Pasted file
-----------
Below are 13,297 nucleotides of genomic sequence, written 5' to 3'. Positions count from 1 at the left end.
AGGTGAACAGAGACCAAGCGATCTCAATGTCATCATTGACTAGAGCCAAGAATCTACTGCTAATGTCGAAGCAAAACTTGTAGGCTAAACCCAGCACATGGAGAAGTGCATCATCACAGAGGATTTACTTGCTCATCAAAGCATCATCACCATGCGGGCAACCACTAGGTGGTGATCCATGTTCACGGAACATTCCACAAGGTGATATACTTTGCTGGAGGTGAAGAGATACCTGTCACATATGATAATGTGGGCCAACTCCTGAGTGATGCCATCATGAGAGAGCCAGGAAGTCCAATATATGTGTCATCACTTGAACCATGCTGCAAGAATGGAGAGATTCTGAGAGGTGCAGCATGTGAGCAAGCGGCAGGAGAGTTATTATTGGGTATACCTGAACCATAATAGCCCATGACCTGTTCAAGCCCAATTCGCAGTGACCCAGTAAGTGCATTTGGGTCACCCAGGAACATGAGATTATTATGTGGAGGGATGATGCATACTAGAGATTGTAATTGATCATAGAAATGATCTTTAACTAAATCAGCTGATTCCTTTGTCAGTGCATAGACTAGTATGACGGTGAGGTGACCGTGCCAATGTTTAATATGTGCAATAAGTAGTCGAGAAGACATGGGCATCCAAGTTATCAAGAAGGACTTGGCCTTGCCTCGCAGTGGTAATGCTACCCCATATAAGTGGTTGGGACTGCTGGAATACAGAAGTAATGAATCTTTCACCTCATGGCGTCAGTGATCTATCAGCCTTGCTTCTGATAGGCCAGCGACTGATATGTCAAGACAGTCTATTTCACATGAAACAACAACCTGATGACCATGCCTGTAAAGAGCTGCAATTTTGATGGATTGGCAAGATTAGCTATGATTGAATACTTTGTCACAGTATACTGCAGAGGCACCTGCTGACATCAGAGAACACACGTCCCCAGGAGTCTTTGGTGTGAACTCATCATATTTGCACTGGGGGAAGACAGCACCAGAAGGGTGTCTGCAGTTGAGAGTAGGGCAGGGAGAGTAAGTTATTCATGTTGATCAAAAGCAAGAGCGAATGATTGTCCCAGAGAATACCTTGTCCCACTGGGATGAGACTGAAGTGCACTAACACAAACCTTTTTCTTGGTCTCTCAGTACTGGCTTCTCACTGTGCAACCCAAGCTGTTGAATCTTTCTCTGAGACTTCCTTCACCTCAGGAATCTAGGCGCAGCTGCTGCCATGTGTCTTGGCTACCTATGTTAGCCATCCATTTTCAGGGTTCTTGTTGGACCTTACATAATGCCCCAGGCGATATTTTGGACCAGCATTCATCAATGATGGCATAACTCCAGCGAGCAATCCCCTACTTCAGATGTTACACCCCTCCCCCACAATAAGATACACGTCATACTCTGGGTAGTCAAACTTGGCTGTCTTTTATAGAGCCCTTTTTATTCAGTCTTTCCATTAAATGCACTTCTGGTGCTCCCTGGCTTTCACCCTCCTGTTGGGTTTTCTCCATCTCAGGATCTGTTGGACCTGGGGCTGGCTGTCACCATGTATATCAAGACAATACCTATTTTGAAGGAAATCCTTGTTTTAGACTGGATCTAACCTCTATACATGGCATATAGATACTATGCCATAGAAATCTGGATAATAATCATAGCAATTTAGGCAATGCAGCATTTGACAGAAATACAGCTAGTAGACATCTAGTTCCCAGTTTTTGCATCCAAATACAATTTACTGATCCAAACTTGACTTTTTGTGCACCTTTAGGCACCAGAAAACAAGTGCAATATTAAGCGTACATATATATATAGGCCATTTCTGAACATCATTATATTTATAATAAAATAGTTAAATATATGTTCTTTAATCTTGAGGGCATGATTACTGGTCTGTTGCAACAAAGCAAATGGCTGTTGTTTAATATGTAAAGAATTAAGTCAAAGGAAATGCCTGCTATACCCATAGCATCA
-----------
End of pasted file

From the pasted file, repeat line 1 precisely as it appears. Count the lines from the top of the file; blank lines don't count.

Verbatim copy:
Below are 13,297 nucleotides of genomic sequence, written 5' to 3'. Positions count from 1 at the left end.